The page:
Parents play a significant role in the development of dental anxiety in their adolescent children. This cross-sectional study aimed to evaluate the influence of family milieu on adolescents’ dental anxiety. The level of dental anxiety (Dental Anxiety Scale—DAS) was evaluated in 100 adolescent dental patients (ages 13–18 years) and their parents. Parents supplied information about family demographics and their personal experiences of dental treatment. Concomitantly, the family’s behavior was observed during the dental encounter. The adolescents’ mean DAS score was 9.83 ± 2.05. Adolescents’ DAS was higher when their parents’ memories from their own dental encounters were negative. A positive correlation was found between adolescents’ dental anxiety and that of their father (r = 0.52, p < 0.001) and mother (r = 0.79, p < 0.001). The following variables showed a significant ability to predict adolescents’ dental anxiety (stepwise regression): mother’s DAS (B = 0.57), adolescent’s behavior at the dental visit (B = 0.87), being the firstborn child (B = −0.44), father’s DAS (B = 0.13), and mother’s level of education (B = −0.10). The results showed that intra-family relationships and behavior, parents’ education, dental fear, and memories from previous treatments play an important role in defining the level of dental anxiety in their adolescent children.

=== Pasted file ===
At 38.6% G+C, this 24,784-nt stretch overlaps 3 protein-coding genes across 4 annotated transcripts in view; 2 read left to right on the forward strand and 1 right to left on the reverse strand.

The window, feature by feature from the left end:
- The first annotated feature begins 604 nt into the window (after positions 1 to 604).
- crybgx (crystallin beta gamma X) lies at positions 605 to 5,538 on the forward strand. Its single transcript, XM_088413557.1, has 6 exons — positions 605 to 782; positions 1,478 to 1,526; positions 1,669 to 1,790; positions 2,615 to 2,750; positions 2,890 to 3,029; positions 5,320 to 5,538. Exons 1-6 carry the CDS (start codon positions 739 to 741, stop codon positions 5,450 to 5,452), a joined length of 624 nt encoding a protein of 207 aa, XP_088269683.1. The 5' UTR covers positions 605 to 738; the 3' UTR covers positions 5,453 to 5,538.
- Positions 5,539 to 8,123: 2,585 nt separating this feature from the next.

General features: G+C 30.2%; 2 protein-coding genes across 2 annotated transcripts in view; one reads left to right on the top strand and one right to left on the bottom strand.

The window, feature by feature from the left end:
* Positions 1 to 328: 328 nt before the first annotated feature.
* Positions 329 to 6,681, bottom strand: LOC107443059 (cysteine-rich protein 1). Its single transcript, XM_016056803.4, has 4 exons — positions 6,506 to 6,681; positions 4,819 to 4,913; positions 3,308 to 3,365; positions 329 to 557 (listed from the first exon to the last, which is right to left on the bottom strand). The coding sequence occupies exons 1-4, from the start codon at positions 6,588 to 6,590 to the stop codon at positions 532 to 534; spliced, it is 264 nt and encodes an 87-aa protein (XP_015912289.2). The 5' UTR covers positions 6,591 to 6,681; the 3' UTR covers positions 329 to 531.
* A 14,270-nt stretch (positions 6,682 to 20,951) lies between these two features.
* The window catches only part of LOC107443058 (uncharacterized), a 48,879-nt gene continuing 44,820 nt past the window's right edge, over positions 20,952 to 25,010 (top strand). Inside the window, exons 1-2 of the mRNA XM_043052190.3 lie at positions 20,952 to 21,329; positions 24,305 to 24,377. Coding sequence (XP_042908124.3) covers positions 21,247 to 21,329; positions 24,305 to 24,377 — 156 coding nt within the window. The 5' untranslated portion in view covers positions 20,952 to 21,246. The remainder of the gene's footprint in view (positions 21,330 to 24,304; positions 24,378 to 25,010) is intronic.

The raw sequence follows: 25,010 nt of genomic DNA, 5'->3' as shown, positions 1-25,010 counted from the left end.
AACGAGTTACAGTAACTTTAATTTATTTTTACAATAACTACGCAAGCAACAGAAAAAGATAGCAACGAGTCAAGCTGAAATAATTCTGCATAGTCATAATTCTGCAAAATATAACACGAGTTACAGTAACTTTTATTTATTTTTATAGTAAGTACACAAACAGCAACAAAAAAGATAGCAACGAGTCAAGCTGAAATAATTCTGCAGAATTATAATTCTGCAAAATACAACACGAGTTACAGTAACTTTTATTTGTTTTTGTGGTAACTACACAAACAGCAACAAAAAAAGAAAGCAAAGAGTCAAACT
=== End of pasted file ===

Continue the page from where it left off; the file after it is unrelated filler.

- dental anxiety
- dental fear
- family milieu
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